Japan scrambles fighter jets as China gets too close

Japanese fighter jets were sent to respond to Chinese forces coming too close to contested islands in the East China sea on Sunday. China has been conducting drills in the region.

Shap Jing/Xinhua/AP
A Chinese People's Liberation Army Air Force Su-30 fighter (r.) flies along with a H-6K bomber as they take part in a drill near the East China Sea.

Chinese aircraft conducting a major military exercise in the East China Sea got a little too close to Japanese territory Sunday, exacerbating tensions between the two powers in the region.

Japanese fighter jets flew to intercept dozens of Chinese aircraft as they flew over a strategically important strait between Okinawa and the Miyako islands near Taiwan. While the planes did not technically violate Japanese territory, it is reportedly the first time that Chinese military aircraft have been seen in the area.

Japan and China have had a long, contentious history stemming back long before World War II. The current manifestation of tensions between the two powers, however, comes from China's establishment of the "East China Sea Air Defense Identification Zone" (ADIZ) in November 2013. The Chinese protection zone encompasses the Shenkaku islands, which are under the control of Japan. China claims the islands, or Diaoyu, as it refers to them, as its own.

Japan strongly disagrees with China's claim of ownership.

We cannot accept the implication that the airspace over the Senkaku islands, which are part of our territory, belongs to China," Chief Cabinet Secretary Yoshihide Suga told reporters in Tokyo on Monday, according to Bloomberg. The islands are currently uninhabited, but the surrounding waters give Japan important resources, such as oil and fish, and are strategically important in a military sense.

China's state news agency, Xinhua, said that there were 40 Chinese planes conducting routine practice drills in the area at the time of the confrontation. The planes were engaged in various activities, including in-flight refueling practice as well as simulated attacks on sea-based targets.

Shen Jinke, spokesperson for the People's Liberation Army (PLA) Air Force, told Xinhua that the Chinese forces involved included H-6K bombers, Su-30 fighters, and air tankers, all operating "in accordance with the needs of the Air Force to defend national sovereignty and security, as well as to maintain peaceful development."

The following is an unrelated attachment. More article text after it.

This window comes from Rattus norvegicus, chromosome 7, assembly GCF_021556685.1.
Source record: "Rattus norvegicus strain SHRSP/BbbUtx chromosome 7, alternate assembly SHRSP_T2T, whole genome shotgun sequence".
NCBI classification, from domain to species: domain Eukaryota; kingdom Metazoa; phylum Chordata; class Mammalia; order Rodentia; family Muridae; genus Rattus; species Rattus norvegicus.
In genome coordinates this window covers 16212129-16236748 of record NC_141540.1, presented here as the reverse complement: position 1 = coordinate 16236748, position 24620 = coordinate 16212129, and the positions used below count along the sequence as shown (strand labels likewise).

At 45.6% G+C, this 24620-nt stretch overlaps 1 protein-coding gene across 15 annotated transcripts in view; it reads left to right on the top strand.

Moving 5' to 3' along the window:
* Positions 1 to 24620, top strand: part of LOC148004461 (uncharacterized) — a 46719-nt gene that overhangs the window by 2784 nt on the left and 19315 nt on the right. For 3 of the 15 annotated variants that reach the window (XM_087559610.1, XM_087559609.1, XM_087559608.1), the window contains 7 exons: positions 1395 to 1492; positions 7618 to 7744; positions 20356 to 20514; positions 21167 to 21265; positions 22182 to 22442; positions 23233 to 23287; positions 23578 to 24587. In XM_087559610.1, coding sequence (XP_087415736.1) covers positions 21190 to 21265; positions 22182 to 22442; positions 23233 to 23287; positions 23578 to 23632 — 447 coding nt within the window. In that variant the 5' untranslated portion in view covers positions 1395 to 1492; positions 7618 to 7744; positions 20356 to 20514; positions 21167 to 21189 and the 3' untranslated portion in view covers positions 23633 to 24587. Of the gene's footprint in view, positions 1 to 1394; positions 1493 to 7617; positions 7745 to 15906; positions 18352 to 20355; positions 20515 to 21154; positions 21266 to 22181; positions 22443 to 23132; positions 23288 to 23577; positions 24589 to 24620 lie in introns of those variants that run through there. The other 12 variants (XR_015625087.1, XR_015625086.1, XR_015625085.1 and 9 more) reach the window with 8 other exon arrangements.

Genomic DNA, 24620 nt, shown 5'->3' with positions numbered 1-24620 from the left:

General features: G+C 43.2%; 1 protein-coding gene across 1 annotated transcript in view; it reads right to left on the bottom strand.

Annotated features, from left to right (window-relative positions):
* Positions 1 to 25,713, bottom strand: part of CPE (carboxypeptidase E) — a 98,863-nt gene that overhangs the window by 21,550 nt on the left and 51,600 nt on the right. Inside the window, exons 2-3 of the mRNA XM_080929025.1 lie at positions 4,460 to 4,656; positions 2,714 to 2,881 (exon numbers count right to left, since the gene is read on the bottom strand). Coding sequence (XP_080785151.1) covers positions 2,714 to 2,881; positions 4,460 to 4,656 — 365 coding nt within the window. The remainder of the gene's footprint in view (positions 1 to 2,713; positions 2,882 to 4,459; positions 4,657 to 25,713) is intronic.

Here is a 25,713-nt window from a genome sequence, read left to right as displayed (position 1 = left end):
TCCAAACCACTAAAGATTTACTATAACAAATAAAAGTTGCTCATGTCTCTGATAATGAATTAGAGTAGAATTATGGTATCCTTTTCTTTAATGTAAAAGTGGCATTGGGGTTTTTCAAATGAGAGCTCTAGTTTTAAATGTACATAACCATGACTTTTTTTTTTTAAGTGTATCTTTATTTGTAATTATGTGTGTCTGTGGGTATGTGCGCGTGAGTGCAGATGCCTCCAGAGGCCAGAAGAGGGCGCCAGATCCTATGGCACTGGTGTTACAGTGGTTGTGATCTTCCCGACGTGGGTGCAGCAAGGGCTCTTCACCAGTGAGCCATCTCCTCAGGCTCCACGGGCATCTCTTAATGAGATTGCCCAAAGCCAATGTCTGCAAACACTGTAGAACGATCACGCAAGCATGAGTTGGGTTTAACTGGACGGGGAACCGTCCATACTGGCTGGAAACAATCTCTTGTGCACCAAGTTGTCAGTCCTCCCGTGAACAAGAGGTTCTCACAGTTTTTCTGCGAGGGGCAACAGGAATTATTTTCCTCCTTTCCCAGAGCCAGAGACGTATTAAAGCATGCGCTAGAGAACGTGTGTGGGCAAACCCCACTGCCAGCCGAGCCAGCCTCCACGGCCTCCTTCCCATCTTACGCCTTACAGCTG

University of Miami political science professor June Teufel Dreyer told The Japan Times that the Chinese drills in the area, while not technically a violation of Japanese territory, were intended to be more threatening than the PLA claims.

"[This] is a response to what Beijing will allege is a provocation by Japan in joining the U.S. in South China Sea drills despite Beijing warning Tokyo against participating," Prof. Dreyer said. Japan had announced it was joining the US in drills last week. A large portion of Japanese oil and gas arrives through shipping lanes in the South China Sea, though Japan does not claim any territory in the region. 

This is far from the first time Japanese forces have stood off against the Chinese in this manner. As recently as July, two Japanese jets took what Chinese officials called "provocative action" against Chinese aircraft patrolling the East China Sea, according to Reuters.

However, the Sunday confrontation is unusual in the sheer size of the force involved on China's part, as Xu Guangyu, senior adviser at Beijing-based research group the China Arms Control and Disarmament Association, told Bloomberg.

"It’s not been seen often in the past," said Xu, who is also a retired major general in the PLA. "The exercise aimed at enhancing open sea combat ability, and it’s part of the military’s reform to familiarize the troops with a battlefield environment."

"Americans and Russians both routinely conduct this type of exercise," he added.

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